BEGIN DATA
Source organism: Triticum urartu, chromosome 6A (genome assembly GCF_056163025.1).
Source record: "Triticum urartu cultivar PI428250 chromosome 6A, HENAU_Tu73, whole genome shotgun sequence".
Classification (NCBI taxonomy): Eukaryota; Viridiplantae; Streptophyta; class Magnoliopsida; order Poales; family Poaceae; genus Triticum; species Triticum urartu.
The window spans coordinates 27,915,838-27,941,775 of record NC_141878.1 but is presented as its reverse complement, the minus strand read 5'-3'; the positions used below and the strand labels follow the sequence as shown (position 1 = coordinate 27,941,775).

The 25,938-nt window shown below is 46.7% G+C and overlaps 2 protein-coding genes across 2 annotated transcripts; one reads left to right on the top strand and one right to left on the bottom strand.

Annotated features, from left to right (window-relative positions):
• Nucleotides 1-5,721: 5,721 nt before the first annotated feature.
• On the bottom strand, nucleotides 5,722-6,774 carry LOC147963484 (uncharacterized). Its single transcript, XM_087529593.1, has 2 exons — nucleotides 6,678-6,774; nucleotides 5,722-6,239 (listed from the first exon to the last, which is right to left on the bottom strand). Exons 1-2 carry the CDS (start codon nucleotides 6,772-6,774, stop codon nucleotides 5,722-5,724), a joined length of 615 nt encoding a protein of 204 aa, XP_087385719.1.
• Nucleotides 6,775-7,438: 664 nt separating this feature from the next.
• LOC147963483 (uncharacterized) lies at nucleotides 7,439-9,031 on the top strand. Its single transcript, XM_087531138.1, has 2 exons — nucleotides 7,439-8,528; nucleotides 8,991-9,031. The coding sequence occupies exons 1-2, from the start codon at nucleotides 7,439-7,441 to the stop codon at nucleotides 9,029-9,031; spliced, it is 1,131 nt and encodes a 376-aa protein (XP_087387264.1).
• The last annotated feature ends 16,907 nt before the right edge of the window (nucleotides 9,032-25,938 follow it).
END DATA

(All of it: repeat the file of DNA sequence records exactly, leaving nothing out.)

Source organism: Triticum urartu, chromosome 6A (genome assembly GCF_056163025.1).
Source record: "Triticum urartu cultivar PI428250 chromosome 6A, HENAU_Tu73, whole genome shotgun sequence".
Classification (NCBI taxonomy): Eukaryota; Viridiplantae; Streptophyta; class Magnoliopsida; order Poales; family Poaceae; genus Triticum; species Triticum urartu.
The window spans coordinates 27,915,838-27,941,775 of record NC_141878.1 but is presented as its reverse complement, the minus strand read 5'-3'; the positions used below and the strand labels follow the sequence as shown (position 1 = coordinate 27,941,775).

The 25,938-nt window shown below is 46.7% G+C and overlaps 2 protein-coding genes across 2 annotated transcripts; one reads left to right on the top strand and one right to left on the bottom strand.

Annotated features, from left to right (window-relative positions):
• Nucleotides 1-5,721: 5,721 nt before the first annotated feature.
• On the bottom strand, nucleotides 5,722-6,774 carry LOC147963484 (uncharacterized). Its single transcript, XM_087529593.1, has 2 exons — nucleotides 6,678-6,774; nucleotides 5,722-6,239 (listed from the first exon to the last, which is right to left on the bottom strand). Exons 1-2 carry the CDS (start codon nucleotides 6,772-6,774, stop codon nucleotides 5,722-5,724), a joined length of 615 nt encoding a protein of 204 aa, XP_087385719.1.
• Nucleotides 6,775-7,438: 664 nt separating this feature from the next.
• LOC147963483 (uncharacterized) lies at nucleotides 7,439-9,031 on the top strand. Its single transcript, XM_087531138.1, has 2 exons — nucleotides 7,439-8,528; nucleotides 8,991-9,031. The coding sequence occupies exons 1-2, from the start codon at nucleotides 7,439-7,441 to the stop codon at nucleotides 9,029-9,031; spliced, it is 1,131 nt and encodes a 376-aa protein (XP_087387264.1).
• The last annotated feature ends 16,907 nt before the right edge of the window (nucleotides 9,032-25,938 follow it).